In Canada, scientists are growing more and more concerned about federal cutbacks to research programs that study everything from climate change and ocean sciences to public health. Recently, the government closed 7 of 11 Department of Fisheries and Oceans libraries across the country in a purported cost-cutting measure.
In the past five years, the Canadian federal government has fired more than 2,000 scientists, and stripped funding from hundreds of research programs and facilities, according to CBC News. The Department of Fisheries and Oceans (DFO) plans to close 7 of 11 of its libraries by 2015, and reports have emerged about books being trashed and critical material lost instead of the materials being digitized, as the government supposedly intended. CBC reports,
Programs that monitored things such as smoke stack emissions, food inspections, oil spills, water quality and climate change have been drastically cut or shut down.
Last week, the DFO released a statement saying their decision to “consolidate” the libraries “was based on value for taxpayers.” But The Tyee reports that a federal document labeled “secret” indicates that the library closures have little to do with digitizing information as the government previously suggested. The document mentions “the culling of materials” from closed libraries.
Reports suggest that books and scientific studies are already being carelessly strewn across library floors and thrown into dumpsters. According to CBC, scientists went public last week with their concerns that irreplaceable scientific research could be lost.
“What’s important is the scale of the assault on knowledge, and on our ability to know about ourselves and to advance our understanding of our world,” James Turk, executive director of the Canadian Association of University Teachers told CBC. “Canadians are going to have their government have to make policies based on much less fact and data and information – it’s going to be more ideologically driven.”
In September, scientists and residents of 17 cities held rallies, sponsored by the non-profit science advocacy group Evidence for Democracy, to urge the government to stop the assault on science. In response, the Minister of State for Science and Technology issued a statement, saying, “Our government is committed to science, technology and innovation and taking ideas to the marketplace.”
Some scientists and residents feel that Canada’s conservative government is waging war on science in favor of the fossil fuel industry. Toronto-born singer Neil Young entered into the fray when he commented on the Alberta oil sands during a press conference on Sunday, The Guardian reports.
“People don’t realize what [the tar sands] look like,” he said. “It’s worse than anything you can imagine… It’s the greediest, most destructive and disrespectful demonstration of something run amok that you can ever see.”
Canada’s Alberta oil sands have “proven” oil reserves of 171.3 billion barrels, the third-largest proven crude oil reserve in the world, according to a government website. As of July 2013, there were 114 active oil sands projects in Alberta.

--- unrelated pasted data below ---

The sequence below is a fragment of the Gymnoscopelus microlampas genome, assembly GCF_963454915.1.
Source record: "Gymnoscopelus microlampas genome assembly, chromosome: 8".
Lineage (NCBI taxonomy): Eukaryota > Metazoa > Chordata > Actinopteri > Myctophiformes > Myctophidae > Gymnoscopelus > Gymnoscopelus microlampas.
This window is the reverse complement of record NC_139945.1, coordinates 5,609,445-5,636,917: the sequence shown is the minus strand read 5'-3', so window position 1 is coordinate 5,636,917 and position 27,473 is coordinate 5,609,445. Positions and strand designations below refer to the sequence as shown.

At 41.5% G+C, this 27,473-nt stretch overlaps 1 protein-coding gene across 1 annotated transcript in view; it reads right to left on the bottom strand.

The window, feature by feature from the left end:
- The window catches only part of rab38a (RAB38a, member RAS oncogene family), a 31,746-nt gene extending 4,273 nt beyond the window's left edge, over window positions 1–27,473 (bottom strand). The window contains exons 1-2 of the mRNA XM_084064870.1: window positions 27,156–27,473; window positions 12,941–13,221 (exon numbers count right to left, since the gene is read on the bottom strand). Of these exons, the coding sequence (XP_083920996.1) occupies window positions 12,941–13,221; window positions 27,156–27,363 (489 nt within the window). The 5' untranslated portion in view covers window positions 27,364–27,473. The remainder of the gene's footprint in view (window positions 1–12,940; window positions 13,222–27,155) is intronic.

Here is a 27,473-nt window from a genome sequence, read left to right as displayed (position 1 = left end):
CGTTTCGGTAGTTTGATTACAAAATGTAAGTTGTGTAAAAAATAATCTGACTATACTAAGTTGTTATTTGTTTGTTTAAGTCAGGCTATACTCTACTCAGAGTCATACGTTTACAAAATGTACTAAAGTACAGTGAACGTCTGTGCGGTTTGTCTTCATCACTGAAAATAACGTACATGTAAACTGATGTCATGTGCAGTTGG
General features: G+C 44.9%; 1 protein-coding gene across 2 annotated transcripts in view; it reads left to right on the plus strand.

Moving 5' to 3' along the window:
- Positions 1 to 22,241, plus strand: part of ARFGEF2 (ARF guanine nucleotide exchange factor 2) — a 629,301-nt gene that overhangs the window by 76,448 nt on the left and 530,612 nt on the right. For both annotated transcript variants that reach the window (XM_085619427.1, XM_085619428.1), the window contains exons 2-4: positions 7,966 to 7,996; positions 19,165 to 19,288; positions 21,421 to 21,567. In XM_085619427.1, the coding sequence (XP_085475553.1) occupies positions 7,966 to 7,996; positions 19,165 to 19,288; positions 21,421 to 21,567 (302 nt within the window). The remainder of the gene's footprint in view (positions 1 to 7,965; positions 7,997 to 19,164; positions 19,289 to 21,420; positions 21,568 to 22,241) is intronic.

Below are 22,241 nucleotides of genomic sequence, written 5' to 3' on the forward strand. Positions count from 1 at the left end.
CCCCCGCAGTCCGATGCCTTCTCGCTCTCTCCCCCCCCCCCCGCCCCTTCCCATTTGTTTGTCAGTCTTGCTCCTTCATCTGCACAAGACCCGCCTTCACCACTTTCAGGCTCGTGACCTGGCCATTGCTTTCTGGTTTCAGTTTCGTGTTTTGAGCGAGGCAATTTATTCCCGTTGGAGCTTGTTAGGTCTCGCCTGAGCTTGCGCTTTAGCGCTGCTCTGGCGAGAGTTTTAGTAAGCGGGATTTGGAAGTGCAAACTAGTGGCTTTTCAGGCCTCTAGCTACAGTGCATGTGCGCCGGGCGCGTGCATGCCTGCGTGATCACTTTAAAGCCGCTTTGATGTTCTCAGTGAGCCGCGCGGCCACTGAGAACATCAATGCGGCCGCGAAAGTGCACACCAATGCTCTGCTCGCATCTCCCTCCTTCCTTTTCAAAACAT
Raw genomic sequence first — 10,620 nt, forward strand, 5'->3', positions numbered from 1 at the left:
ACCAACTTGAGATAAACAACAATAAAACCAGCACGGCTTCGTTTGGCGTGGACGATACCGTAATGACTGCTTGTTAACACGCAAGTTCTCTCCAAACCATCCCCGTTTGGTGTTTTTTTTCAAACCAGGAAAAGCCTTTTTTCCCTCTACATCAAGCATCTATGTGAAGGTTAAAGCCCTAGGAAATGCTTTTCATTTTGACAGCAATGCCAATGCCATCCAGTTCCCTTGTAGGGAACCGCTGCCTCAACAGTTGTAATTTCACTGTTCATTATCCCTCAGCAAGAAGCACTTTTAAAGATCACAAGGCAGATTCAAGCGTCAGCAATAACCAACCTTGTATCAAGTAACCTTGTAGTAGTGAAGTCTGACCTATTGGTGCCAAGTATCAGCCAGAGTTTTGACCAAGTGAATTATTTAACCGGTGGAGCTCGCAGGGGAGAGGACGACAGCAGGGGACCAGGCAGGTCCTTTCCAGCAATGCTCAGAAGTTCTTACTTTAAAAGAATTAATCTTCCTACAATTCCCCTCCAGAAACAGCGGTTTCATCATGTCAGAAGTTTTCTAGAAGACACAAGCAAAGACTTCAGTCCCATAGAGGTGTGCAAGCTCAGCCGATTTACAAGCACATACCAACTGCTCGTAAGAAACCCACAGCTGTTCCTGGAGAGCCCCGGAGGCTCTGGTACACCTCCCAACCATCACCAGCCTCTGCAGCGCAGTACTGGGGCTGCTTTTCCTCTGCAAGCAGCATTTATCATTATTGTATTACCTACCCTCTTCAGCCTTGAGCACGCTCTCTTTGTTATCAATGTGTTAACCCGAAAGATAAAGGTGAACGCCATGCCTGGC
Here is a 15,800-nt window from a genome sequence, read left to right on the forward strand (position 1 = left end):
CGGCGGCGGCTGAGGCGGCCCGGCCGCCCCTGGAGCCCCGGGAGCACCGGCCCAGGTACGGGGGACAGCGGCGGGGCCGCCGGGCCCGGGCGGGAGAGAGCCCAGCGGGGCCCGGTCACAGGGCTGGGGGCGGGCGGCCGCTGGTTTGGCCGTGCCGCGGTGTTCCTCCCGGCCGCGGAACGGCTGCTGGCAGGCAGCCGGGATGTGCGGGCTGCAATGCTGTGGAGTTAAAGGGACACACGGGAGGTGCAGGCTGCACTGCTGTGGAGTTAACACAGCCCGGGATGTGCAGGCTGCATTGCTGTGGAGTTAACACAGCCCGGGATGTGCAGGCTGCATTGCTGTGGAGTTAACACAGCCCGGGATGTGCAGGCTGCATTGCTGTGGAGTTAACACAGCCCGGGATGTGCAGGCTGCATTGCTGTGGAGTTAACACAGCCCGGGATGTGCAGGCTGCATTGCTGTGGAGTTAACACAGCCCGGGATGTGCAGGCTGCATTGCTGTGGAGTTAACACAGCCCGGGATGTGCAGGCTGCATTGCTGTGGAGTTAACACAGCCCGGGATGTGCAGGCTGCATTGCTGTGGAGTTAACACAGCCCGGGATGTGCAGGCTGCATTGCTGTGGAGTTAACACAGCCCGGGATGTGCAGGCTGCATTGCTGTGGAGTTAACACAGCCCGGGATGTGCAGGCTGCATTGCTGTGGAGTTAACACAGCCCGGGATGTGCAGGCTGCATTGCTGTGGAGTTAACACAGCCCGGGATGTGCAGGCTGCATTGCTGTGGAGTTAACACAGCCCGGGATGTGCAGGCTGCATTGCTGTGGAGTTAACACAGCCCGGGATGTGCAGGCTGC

Canada supplies 1.4 million barrels of oil per day to the United States.
Oil sands crude has been called the “most toxic fossil fuel” on the planet. “The oil sands projects are among the very dirtiest on earth,” Young said. “Per day, the oil sands operations produce as much CO2 as all the cars in Canada.”
Last month, a transfer of authority put environmental regulatory authority of Alberta’s tar sands directly into the hands of the oil industry.
More than 75 oil industry regulators working for the government left the environment department last year to take higher-paying jobs with the Alberta Energy Regulator, an industry-backed organization. More government employees are expected to transfer over, and the environment department has also transferred thousands of files on oil industry activity to the new regulatory authority.
Air quality in the tar sands region is already monitored by the oil and gas industry.
In Alberta’s “Industrial Heartland,” over 40 companies process fossil fuels that emit harmful organic compounds, including benzene, propane, butane, and ethane. The region is “one of the world’s most attractive locations for chemical, petrochemical, oil, and gas investment,” according to its website. In November, researchers found that male residents of the area exhibited increased rates of leukemia and non-Hodgkin lymphoma due to air pollution.
A recent investigation of internal documents obtained by Postmedia News found that more than $100 million in cuts are being implemented by the Department of Fisheries and Oceans – the federal department in charge of protecting Canada’s oceans and waterways.
The investigation determined that Prime Minister Stephen Harper’s government is eliminating nearly 500 jobs at the Department of Fisheries and Oceans related to “patrols to stop illegal fishing activities as well as scientific research to promote conservation, protect endangered species, and prevent industrial water pollution,” according to Canada.com.
“Over the last few years, the government of Canada – led by Stephen Harper – has made it harder and harder for publicly financed scientists to communicate with the public and other scientists,” a New York Times editorial notes. “The government is doing all it can to monitor and restrict the flow of scientific information, especially concerning research into climate change, fisheries, and anything to do with the Alberta tar sands.”